How Much Do Instructional Designers Make?

Industry Advice Education

Gone are the days when teachers stood at the front of the classroom and lectured for hours on end—or at least, they should be. Many instructors are shifting from using a teacher-centric model to a learner-centric one that prioritizes students, and instructional or learning designers are at the forefront of helping them create educational experiences that focus on the learner. Instructional design professionals carefully consider the best way to present information, then develop classes, workshops, materials, and other instructional resources that are then distributed and used in settings that range from classrooms to corporate training sessions. 

As more organizations adopt learner-centric models of teaching, demand for instructional designers who can create effective programs has increased. In 2018, the Bureau of Labor Statistics projected job growth of 9 percent in this field during the next 10 years—higher than average for all other career fields. This growth is driven primarily by an increase in online learning and improvements in the technology necessary to undertake it, with nearly 34 percent of students now taking at least one class online during the course of their education. 

Instructional designers make an average salary of $84,421, according to the eLearning Guild, but salaries can vary based on your level of education, location, and specific role within the industry. The following guide will introduce you to some of the most popular instructional design careers, their responsibilities, and how much instructional designers make. 

Interested in a Career in Instructional Design?

Northeastern’s MPS in Learning Experience Design and Technology can prepare you to succeed in this evolving field.


What Do Instructional Designers Do? 

In general, careers within the instructional design field focus on the creation of effective learning experiences that are based in theory, learning science, and modern delivery methods, such as online discussion boards or in-class activities. Learning experiences can be designed for classroom use at all levels of education, corporate training programs, nonprofit workshops, and more. 

Instructional designers begin each project by conducting a needs assessment that analyzes their client’s current situation, defines the end goal, and helps them determine the best way to create a learning experience. 

“The complexity of the learning depends on what comes out of the needs assessment,” says Elizabeth Mahler, associate teaching professor and lead faculty member for the Learning Experience Design and Technology (LXDT) program at Northeastern’s Graduate School of Education. In some instances, a one-time, discussion-based workshop session may be sufficient, while more complex needs may result in a plan for a multi-week, virtual course.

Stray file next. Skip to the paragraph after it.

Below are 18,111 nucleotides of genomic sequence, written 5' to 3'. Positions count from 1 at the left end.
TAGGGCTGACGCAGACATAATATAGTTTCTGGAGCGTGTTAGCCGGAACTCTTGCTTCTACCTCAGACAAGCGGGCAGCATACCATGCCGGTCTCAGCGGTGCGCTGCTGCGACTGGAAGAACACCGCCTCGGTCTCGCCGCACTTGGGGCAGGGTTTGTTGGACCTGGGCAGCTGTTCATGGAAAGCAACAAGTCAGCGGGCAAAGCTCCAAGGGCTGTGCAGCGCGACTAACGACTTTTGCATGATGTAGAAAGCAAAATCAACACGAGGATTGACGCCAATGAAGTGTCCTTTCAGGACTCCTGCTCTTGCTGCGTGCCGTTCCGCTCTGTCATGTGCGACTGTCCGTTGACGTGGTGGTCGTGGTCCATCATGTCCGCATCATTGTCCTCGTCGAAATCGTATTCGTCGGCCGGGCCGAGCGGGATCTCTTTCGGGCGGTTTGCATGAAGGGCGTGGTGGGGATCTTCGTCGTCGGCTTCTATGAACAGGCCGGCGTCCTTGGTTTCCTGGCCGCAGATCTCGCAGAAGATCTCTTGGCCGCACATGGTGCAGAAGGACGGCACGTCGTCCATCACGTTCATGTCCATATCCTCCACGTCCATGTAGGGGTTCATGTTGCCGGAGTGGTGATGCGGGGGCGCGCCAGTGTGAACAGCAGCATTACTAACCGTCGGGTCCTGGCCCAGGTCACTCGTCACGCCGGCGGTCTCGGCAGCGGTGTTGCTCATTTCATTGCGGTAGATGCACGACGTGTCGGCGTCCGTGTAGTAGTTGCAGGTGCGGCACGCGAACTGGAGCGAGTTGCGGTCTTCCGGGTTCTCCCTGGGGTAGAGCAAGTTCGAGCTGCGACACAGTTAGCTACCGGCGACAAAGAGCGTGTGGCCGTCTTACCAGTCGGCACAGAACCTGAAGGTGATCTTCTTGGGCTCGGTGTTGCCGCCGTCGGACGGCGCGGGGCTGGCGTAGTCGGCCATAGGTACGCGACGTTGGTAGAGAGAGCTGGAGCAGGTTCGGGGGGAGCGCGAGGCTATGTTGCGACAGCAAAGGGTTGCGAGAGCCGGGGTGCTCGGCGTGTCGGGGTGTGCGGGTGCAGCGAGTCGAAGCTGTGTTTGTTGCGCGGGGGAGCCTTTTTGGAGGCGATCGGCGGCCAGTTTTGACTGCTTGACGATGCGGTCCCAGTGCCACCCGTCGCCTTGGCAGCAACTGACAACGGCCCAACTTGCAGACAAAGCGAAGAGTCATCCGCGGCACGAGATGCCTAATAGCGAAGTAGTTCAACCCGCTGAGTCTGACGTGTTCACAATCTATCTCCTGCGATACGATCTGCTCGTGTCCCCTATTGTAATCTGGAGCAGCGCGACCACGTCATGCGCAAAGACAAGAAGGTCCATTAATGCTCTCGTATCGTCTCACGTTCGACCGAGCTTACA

After determining these foundational elements, the designer can then design the learning experience by creating learning objectives, instructional strategies, and learner assessments. They can then select or create the necessary media, delivery methods, and teacher resources, among other elements. This process typically requires collaboration with subject-matter experts who understand the content of the program, media specialists, and other professionals. After creating a learning experience, instructional designers implement the program and evaluate its success. 

Here are some of the careers you can choose within the instructional design field. Many of these roles can be undertaken on a freelance or consulting basis, allowing for career flexibility, while others can be in-house roles within school districts, universities, governments,  and businesses. 

Popular Instructional Design Careers for Graduates

Instructional Designer Managers

Average Salary: $110,900

Instructional design managers oversee the design of training programs, including classroom lectures and online courses for employees and organizations. These professionals also oversee teams of specialists to ensure training and learning needs are addressed in accordance with organizational policy and strategy.